Chapter Two: That Mouth of His
And so did Blaise in the following days. In fact, she did more than ignore Harry: she made a point of avoiding him, swooping out of the library if he entered it, stalking back to her Potions' worktable if he came anywhere near her while she was retrieving supplies from the ingredient cabinet, and never once looking from the Slytherin table to his own at meals to catch his eye as she had been wont to do in the past. It was maddening.
I just told her I liked her hair. Why'd she have to get so chuffed about it? he asked himself, playing with his food one night a few days later during dinner. Snape's wrong. Blaise never did like me.
"Harry," Ginny said, throwing herself down beside him. "What did you do to Zabini?"
"What do you mean?"
"She looks miserable. Millicent says that she's stopped talking to everyone again."
"'Again'? When wasn't she talking to people?"
"You didn't know? Her favorite uncle was killed two years ago on a mission, and she stopped talking for six months."
"What sort of mission?"
"Giancarlo Zabini was an Auror. He was in Ireland supervising some curse-breakers who were trying to stop the trade of cursed artifacts stolen from old burial mounds, when one of the workers was possessed by a spirit. He was run through with one of the swords in the weapons cache."
"Oh, God. That's terrible."
"Yeah, awful. What have you done?"
"Who says I did anything?" Harry groused.
"Millicent. She says that you were all Blaise talked about until a few days ago. What did you do?" Ginny pressed.
They were sitting at the end of the Gryffindor table, and not many people remained in the Great Hall, but Harry looked around and decided that there were enough still present to make him uncomfortable talking about Blaise. "Look, could we move this conversation?"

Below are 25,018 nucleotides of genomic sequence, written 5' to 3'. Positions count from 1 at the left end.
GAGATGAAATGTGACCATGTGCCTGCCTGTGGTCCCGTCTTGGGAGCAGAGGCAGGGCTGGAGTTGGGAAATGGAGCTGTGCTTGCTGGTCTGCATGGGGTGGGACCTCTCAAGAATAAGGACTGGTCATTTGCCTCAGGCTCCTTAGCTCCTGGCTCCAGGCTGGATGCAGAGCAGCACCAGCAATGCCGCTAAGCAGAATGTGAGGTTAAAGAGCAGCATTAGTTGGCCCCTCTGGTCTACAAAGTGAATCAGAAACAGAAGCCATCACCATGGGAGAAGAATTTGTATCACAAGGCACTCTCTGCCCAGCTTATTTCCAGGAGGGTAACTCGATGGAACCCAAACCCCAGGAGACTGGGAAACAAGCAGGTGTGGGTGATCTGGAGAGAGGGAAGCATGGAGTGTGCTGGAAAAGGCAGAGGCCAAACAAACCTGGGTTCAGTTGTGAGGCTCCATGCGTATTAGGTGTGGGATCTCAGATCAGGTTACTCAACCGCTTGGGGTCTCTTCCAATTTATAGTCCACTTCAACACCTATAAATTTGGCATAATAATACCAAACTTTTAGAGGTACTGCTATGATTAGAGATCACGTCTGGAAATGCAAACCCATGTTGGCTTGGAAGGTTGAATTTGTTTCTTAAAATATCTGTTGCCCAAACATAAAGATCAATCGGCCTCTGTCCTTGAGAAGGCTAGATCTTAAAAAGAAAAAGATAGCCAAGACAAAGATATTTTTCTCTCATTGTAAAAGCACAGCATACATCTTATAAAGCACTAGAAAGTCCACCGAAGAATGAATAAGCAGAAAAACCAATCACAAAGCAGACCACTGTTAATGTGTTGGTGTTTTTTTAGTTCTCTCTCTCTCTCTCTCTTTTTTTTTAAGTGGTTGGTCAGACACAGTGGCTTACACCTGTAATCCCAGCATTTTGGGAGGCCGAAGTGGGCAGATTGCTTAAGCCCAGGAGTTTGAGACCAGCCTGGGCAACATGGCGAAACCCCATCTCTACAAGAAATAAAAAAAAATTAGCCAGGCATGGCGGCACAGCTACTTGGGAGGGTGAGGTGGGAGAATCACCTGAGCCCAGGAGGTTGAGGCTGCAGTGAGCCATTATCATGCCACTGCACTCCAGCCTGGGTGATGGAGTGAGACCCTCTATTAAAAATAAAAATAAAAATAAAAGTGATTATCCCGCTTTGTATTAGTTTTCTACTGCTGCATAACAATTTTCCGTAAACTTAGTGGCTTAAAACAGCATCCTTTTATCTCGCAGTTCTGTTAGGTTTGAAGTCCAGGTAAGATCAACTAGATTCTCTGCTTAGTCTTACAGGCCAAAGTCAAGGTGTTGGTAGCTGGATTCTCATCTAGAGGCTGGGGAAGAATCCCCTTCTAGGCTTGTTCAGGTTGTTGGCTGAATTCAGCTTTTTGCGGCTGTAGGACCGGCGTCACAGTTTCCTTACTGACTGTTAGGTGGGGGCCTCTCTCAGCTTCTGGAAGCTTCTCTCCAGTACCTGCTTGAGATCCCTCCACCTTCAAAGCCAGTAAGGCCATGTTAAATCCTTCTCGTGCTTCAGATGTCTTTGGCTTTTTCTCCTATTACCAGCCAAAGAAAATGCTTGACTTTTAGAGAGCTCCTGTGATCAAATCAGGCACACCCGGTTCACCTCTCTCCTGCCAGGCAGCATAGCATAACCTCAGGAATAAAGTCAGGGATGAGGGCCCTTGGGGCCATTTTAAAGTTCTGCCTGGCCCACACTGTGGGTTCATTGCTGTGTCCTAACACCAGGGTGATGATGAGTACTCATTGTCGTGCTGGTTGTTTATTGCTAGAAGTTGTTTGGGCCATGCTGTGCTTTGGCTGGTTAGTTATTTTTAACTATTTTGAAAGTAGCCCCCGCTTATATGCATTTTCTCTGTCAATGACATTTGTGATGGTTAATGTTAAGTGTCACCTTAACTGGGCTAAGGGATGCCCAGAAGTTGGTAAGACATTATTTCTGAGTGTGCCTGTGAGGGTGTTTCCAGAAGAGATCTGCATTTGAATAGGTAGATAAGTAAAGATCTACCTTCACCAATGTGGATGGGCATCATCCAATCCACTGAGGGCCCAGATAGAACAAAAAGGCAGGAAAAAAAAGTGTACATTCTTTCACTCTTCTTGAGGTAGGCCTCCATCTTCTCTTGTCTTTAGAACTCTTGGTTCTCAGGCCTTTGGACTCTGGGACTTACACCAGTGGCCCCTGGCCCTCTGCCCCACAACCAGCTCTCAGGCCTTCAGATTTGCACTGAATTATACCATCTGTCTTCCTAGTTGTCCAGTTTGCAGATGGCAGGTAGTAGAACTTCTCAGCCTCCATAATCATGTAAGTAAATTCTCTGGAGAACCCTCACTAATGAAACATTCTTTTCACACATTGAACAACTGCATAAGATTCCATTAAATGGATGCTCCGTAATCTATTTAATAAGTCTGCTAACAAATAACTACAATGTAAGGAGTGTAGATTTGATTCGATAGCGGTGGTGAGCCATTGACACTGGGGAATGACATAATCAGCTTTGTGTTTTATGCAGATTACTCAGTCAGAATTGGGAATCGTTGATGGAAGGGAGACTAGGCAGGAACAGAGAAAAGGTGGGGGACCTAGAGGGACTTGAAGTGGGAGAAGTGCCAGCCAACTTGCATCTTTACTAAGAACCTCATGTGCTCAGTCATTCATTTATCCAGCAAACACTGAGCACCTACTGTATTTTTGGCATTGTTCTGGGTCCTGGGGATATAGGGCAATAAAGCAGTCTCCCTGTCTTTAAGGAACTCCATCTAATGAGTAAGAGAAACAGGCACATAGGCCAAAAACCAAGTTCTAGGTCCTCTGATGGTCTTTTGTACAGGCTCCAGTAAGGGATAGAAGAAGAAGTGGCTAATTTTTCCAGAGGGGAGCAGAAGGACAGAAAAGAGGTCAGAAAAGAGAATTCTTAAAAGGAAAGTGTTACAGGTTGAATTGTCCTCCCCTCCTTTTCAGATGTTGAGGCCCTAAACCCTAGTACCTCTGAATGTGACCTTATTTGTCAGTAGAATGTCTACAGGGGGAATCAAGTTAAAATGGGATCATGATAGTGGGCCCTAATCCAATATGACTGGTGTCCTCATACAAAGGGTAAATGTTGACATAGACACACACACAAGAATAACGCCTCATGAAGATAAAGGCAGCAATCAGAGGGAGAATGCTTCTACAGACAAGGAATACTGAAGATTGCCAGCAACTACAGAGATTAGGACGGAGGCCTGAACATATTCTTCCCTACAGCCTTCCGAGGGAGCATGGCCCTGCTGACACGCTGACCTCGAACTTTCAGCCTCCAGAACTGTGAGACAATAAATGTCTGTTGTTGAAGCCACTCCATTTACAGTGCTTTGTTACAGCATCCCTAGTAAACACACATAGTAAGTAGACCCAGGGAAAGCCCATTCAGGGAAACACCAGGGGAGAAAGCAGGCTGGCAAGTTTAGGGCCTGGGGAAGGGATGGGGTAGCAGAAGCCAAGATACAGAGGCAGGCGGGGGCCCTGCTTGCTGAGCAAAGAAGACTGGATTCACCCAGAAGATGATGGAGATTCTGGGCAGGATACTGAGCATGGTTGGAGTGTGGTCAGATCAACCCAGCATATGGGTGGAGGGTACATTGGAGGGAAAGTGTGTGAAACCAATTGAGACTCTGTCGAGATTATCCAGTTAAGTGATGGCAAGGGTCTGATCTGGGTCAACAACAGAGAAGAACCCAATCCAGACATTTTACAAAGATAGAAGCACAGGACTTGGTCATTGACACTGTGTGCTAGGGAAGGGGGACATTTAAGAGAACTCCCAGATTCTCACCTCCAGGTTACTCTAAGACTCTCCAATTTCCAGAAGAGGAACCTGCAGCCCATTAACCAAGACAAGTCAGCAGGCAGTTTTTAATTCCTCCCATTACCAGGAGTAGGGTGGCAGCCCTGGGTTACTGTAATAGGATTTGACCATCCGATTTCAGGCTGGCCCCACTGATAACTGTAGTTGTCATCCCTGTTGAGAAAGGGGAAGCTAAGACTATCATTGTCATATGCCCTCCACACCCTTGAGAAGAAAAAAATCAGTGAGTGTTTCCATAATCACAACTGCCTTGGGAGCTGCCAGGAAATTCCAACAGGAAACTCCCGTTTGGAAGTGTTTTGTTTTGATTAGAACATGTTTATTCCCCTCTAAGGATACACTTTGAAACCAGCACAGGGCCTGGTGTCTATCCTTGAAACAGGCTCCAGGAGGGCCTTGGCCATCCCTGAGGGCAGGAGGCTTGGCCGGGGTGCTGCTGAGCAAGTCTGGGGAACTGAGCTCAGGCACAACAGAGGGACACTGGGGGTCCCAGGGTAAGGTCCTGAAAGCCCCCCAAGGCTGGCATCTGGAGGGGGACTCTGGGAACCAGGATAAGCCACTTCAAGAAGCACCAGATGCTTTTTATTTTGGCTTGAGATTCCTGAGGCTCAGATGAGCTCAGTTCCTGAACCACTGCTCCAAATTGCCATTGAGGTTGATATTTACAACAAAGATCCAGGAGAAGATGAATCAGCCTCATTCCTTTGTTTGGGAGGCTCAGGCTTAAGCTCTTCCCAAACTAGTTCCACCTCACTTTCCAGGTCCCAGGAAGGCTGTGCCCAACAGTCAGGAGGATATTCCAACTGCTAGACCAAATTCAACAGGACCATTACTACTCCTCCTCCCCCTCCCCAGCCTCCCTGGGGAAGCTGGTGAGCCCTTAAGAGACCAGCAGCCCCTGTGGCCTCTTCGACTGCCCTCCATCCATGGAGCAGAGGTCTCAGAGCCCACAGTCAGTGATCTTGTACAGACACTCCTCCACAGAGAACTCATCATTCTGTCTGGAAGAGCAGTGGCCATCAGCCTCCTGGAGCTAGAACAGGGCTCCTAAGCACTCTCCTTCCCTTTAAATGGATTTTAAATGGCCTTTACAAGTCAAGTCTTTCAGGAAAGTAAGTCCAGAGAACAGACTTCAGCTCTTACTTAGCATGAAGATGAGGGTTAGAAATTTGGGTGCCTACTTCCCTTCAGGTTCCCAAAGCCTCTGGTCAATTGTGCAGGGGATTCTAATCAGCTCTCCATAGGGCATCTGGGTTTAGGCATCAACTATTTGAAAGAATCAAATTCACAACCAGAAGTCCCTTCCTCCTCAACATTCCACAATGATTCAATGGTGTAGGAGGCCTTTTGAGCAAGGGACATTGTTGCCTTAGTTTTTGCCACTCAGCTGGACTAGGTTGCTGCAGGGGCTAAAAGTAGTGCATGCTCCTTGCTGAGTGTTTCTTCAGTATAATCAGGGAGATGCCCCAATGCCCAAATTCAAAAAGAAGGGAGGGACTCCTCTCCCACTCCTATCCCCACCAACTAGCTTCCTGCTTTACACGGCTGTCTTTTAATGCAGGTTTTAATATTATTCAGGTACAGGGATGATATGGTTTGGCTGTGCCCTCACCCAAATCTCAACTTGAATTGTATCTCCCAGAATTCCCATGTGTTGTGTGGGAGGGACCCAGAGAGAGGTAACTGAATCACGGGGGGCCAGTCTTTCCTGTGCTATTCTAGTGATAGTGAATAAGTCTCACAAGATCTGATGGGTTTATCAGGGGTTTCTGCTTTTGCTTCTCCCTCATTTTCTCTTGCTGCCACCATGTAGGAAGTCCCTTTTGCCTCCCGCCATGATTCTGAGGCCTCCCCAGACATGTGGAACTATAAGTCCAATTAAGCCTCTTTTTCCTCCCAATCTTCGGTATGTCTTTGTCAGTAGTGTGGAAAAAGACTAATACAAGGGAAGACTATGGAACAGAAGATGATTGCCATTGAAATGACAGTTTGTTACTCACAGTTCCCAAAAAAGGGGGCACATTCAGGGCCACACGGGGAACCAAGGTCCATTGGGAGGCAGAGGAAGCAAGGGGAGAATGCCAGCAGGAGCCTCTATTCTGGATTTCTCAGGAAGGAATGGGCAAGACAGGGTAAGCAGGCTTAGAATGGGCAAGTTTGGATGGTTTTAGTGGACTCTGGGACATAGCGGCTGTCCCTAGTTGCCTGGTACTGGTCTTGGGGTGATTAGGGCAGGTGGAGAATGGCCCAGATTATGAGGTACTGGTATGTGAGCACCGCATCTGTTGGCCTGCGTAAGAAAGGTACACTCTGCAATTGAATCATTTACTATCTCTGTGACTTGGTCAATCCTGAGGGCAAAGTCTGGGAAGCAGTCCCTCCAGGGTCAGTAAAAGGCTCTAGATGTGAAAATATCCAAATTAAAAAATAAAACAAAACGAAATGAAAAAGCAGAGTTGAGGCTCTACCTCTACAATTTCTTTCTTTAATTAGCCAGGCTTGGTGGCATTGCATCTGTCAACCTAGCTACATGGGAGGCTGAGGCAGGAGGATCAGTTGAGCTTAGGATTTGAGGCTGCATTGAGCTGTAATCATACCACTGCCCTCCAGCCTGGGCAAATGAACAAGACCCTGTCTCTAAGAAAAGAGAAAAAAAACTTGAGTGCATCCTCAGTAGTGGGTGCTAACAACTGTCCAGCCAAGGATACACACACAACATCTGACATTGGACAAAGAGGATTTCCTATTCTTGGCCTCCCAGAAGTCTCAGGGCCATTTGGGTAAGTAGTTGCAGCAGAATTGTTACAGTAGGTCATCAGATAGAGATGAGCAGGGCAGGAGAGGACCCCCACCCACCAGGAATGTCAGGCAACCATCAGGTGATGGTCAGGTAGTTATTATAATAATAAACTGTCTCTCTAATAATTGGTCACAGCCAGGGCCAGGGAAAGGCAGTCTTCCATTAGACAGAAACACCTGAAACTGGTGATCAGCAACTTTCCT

"Why? No one's listening."
"Harry. Really, you can tell me. Perhaps I can help."
"You mean, perhaps you can find something out to tell Millicent."
Ginny's face changed from friendly concern to horrified outrage almost too quickly to register. "You're a horrid prat, Potter! How dare you accuse me of—"
"Miss Weasley, kindly refrain from shrieking in the Great Hall; this is not a Quidditch match," Snape said, descending upon them from the High Table.
"If you've finished your meal, go about your business."
With a huff, Ginny stormed off.
"Potter, you are the most unfortunate mess with witches it has ever been my misfortune to witness."
"I—" Harry began to say angrily, but then thought the better of it. "I know, Sir."
"Miss Zabini appears to be distraught."
"I know, Sir."
"Well? What are you going to do about it, boy?"
"What can I do?" he demanded angrily. "I didn't mean to hurt her feelings, and she won't even look at me, now!"
"Make her look at you, Potter," Snape ordered, striding off without another word.
"Thanks for the help."
In lieu of returning to the dormitory and running into Ginny, Harry took himself to the Owlery where he found Hedwig and Silvio hooting at each other. The female owl seemed disgruntled when Harry attempted to greet her, ruffling her feathers at him and turning her back. Silvio turned his head around at him.
"Show off," Harry muttered, settling himself down in one of the wide windowsills and glaring out over the moonlit grounds. How did I miss that Blaise's uncle died? She must have been close to him for her to have stopped talking for six months, he thought, a pang of sadness ringing through him as his musings put him in mind of Sirius' death. I wish . . . . "No, best not think about it," he told himself, not for the first time. "What am I going to do?"